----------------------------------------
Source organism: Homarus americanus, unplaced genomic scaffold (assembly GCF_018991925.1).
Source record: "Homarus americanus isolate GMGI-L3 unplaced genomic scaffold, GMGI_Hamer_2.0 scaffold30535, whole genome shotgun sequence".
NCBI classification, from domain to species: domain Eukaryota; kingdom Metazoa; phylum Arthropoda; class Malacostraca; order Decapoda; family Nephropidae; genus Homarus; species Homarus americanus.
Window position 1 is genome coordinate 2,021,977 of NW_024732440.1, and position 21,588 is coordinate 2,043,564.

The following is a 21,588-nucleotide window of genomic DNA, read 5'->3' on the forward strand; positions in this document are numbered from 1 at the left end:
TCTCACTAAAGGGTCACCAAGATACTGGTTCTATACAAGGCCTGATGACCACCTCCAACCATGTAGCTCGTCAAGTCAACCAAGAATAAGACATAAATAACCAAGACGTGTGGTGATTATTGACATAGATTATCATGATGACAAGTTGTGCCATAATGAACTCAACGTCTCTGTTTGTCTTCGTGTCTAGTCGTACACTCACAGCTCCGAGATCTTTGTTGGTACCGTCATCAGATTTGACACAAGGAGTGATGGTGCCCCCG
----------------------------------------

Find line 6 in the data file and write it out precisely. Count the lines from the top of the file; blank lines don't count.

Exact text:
TCTCACTAAAGGGTCACCAAGATACTGGTTCTATACAAGGCCTGATGACCACCTCCAACCATGTAGCTCGTCAAGTCAACCAAGAATAAGACATAAATAACCAAGACGTGTGGTGATTATTGACATAGATTATCATGATGACAAGTTGTGCCATAATGAACTCAACGTCTCTGTTTGTCTTCGTGTCTAGTCGTACACTCACAGCTCCGAGATCTTTGTTGGTACCGTCATCAGATTTGACACAAGGAGTGATGGTGCCCCCG